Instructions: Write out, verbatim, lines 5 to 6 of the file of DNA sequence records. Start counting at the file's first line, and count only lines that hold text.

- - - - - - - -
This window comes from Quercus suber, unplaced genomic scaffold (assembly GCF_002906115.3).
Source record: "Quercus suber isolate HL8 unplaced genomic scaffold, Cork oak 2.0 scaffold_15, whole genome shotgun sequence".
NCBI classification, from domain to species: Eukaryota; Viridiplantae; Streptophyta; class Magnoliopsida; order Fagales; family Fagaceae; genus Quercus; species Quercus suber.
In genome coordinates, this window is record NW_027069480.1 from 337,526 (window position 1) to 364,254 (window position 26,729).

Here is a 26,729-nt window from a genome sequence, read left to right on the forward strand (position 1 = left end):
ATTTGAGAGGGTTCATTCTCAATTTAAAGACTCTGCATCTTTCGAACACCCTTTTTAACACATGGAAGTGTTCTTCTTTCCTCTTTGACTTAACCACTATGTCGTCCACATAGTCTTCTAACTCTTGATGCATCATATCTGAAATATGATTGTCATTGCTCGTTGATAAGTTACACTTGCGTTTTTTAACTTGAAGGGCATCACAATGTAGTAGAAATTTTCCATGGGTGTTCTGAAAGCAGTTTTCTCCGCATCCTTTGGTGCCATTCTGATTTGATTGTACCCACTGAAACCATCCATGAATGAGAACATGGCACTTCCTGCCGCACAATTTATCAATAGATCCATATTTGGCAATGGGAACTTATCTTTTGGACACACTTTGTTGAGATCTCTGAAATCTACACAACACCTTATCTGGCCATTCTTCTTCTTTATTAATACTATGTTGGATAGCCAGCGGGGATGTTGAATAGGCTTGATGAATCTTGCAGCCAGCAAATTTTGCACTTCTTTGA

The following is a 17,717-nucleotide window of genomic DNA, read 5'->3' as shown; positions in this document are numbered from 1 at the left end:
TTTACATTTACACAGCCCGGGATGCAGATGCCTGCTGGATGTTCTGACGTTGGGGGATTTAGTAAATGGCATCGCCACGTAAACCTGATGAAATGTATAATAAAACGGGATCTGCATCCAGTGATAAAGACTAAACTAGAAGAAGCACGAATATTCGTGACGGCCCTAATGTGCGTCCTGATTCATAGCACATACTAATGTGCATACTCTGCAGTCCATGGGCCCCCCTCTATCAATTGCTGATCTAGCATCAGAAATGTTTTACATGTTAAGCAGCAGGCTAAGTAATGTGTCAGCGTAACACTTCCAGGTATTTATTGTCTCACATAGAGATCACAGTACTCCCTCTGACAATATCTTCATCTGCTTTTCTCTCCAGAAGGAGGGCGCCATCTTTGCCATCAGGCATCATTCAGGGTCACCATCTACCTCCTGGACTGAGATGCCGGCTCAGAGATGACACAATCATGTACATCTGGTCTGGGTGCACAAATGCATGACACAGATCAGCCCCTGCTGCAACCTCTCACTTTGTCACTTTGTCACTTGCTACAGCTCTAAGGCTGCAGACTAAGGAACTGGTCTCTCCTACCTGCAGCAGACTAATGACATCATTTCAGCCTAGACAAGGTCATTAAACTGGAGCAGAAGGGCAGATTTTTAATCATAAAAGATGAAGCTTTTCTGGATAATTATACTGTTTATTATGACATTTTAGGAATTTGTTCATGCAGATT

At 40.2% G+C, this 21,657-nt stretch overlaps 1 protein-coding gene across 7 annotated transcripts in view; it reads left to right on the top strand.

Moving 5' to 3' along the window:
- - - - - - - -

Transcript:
Here is a 26,729-nt window from a genome sequence, read left to right on the forward strand (position 1 = left end):
ATTTGAGAGGGTTCATTCTCAATTTAAAGACTCTGCATCTTTCGAACACCCTTTTTAACACATGGAAGTGTTCTTCTTTCCTCTTTGACTTAACCACTATGTCGTCCACATAGTCTTCTAACTCTTGATGCATCATATCTGAAATATGATTGTCATTGCTCGTTGATAAGTTACACTTGCGTTTTTTAACTTGAAGGGCATCACAATGTAGTAGAAATTTTCCATGGGTGTTCTGAAAGCAGTTTTCTCCGCATCCTTTGGTGCCATTCTGATTTGATTGTACCCACTGAAACCATCCATGAATGAGAACATGGCACTTCCTGCCGCACAATTTATCAATAGATCCATATTTGGCAATGGGAACTTATCTTTTGGACACACTTTGTTGAGATCTCTGAAATCTACACAACACCTTATCTGGCCATTCTTCTTCTTTATTAATACTATGTTGGATAGCCAGCGGGGATGTTGAATAGGCTTGATGAATCTTGCAGCCAGCAAATTTTGCACTTCTTTGA